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Dave Boyer

Dave Boyer

Dave Boyer is a White House correspondent for The Washington Times. A native of Allentown, Pa., Boyer worked for the Philadelphia Inquirer from 2002 to 2011 and also has covered Congress for the Times. He is a graduate of Penn State University. Boyer can be reached at dboyer@washingtontimes.com.

Articles by Dave Boyer

Reporters and photographer wait for comment from Republican congressmen who are meeting with President Obama regarding the government shutdown and debt ceiling at the West Wing at the White House in Washington on Oct. 10, 2013. (Associated Press) **FILE**

White House journalists blast Trump, Clinton

A group representing White House journalists said Thursday that Donald Trump and Hillary Clinton are threatening freedom of the press with their behavior in the presidential campaign. Published July 14, 2016

The White House is seen at dusk as illuminated by lights from the North Lawn in Washington, DC, on October 7, 2008. AFP PHOTO / Saul LOEB (Photo credit should read SAUL LOEB/AFP/Getty Images)

White House won't light up blue to honor Dallas cops

The head of a national law enforcement group said the White House is dealing a "slap in the face" to police by refusing to illuminate the president's house in blue to show support for law enforcement after the assassination of five officers in Dallas. Published July 13, 2016

In this image taken from a July 10, 2016, video footage released by China's CCTV via AP Video, Chinese UN peacekeepers tend to a wounded colleague after an attack on an armored personal carrier used by the Chinese peacekeepers in Jebel in South Sudan. Heavy explosions are shaking South Sudan's capital Juba Monday, July 11, 2016, as clashes between government and opposition forces entered their fifth day, witnesses say, pushing the country back toward civil war. (CCTV via AP Video)

Obama deploys troops to South Sudan

President Obama notified Congress Wednesday that he has deployed more than 200 U.S. troops to South Sudan to protect U.S. embassy staff who are facing a "deteriorating security situation." Published July 13, 2016

U.S. Trade Representative Michael Froman. (Associated Press) ** FILE **

Obama files new trade complaint against China with WTO

In a move that could impact the presidential campaign, the Obama administration leveled a new trade complaint against China Wednesday at the World Trade Organization, accusing Beijing of failing to eliminate export duties on nine raw materials. Published July 13, 2016

President Barack Obama and Vice President Joe Biden talk outside the presidents limousine before taking off from Love Field Airport, Tuesday, July 12, 2016, in Dallas. Obama and Biden attended the memorial service for the five fallen Dallas police officers. (AP Photo/Tony Gutierrez)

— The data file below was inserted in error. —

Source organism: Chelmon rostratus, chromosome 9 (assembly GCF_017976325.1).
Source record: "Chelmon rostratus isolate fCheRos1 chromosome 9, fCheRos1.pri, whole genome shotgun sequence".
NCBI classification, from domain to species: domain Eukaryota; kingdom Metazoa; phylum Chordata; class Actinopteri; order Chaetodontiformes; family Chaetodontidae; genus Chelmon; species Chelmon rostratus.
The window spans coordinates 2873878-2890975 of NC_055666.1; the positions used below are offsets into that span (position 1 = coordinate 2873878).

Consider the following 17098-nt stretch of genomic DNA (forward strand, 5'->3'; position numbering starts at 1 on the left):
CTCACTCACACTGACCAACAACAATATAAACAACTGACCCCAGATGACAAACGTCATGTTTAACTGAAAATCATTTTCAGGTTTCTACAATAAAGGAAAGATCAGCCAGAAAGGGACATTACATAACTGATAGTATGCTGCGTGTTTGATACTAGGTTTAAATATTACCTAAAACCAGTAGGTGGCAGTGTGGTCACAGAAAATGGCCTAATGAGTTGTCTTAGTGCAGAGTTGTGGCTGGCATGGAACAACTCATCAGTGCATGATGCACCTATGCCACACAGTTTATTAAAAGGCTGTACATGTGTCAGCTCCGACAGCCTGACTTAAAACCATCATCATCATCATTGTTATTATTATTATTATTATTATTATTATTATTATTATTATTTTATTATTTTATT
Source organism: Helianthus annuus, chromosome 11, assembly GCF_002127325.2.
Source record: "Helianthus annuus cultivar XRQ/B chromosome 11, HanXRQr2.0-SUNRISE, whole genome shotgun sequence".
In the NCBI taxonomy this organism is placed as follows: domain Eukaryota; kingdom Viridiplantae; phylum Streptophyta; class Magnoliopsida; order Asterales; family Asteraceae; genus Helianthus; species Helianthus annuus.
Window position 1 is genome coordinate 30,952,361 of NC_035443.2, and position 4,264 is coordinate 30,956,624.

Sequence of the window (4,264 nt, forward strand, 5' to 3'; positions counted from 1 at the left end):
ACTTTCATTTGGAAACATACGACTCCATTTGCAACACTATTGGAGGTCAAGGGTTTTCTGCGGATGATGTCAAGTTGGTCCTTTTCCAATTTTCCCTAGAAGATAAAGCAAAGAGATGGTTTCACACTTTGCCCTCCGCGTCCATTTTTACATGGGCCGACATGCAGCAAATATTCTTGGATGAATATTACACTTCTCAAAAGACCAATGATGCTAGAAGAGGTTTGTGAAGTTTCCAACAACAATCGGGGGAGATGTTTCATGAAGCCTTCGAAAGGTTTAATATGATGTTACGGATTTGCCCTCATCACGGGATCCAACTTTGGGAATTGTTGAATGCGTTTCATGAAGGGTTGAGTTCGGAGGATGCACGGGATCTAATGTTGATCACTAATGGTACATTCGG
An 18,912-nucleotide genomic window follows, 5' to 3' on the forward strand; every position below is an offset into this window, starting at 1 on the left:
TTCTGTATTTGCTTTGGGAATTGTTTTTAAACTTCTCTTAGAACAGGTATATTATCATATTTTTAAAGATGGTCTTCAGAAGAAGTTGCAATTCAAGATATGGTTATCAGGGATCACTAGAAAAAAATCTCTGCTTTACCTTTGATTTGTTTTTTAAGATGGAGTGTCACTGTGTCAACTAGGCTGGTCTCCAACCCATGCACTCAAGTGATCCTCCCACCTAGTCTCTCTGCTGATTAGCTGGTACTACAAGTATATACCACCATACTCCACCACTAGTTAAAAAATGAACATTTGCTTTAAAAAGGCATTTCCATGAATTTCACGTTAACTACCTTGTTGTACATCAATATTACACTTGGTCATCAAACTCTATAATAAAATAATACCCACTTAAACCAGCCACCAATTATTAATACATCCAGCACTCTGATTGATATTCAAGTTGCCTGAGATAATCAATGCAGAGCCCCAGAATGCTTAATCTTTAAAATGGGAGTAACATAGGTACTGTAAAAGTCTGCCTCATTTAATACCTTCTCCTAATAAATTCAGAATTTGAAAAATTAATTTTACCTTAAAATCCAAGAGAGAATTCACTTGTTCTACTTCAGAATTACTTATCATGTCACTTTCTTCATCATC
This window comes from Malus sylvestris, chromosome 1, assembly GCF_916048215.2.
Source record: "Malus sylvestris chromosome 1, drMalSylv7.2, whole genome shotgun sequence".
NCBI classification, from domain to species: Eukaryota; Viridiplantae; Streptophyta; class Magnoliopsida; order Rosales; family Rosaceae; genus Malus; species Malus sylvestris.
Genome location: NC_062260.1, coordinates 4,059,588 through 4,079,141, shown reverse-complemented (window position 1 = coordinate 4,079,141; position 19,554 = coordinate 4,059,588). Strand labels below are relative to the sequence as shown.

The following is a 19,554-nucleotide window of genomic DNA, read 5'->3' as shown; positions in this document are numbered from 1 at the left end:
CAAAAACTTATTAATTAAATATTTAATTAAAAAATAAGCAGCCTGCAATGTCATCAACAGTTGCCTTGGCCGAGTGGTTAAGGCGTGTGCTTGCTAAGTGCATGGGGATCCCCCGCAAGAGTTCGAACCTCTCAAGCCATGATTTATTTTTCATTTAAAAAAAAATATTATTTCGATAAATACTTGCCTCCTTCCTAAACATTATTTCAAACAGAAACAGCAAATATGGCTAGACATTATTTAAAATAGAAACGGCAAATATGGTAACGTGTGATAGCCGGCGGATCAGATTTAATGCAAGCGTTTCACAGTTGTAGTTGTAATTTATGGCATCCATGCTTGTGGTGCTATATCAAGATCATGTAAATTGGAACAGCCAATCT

Obama hosts meeting with police, civil-rights leaders

President Obama hosts a meeting at the White House Wednesday to seek common ground between police and civil-rights leaders, a day after he spoke out in support of black protesters at a memorial service for five slain police officers in Dallas. Published July 13, 2016

This undated photo posted on Facebook on April 30, 2016, shows Micah Johnson, who was a suspect in the sniper slayings of five law enforcement officers in Dallas Thursday night, July 7, 2016, during a protest over two recent fatal police shootings of black men. An Army veteran, Johnson tried to take refuge in a parking garage and exchanged gunfire with police, who later killed him with a robot-delivered bomb, Dallas Police Chief David Brown said. (Facebook via AP) ** FILE **

Obama tells police that Dallas shooting was hate crime

On the eve of a memorial service for five slain Dallas police officers, President Obama said the black sniper who killed the white officers would have been prosecuted for a hate crime if he were still alive. Published July 12, 2016

President Obama cut short his European trip to address the situation at home, saying that individuals within a protest movement can turn events violent. (Associated Press)

Obama returns to U.S. to deal with Dallas shooting aftermath

President Obama cut short a trip to Europe Sunday night and returned to the U.S., hoping to calm tensions from the assassinations of five police officers in Dallas, to address multiplying protests in major cities over police shootings of minorities and to salvage his legacy on race relations. Published July 10, 2016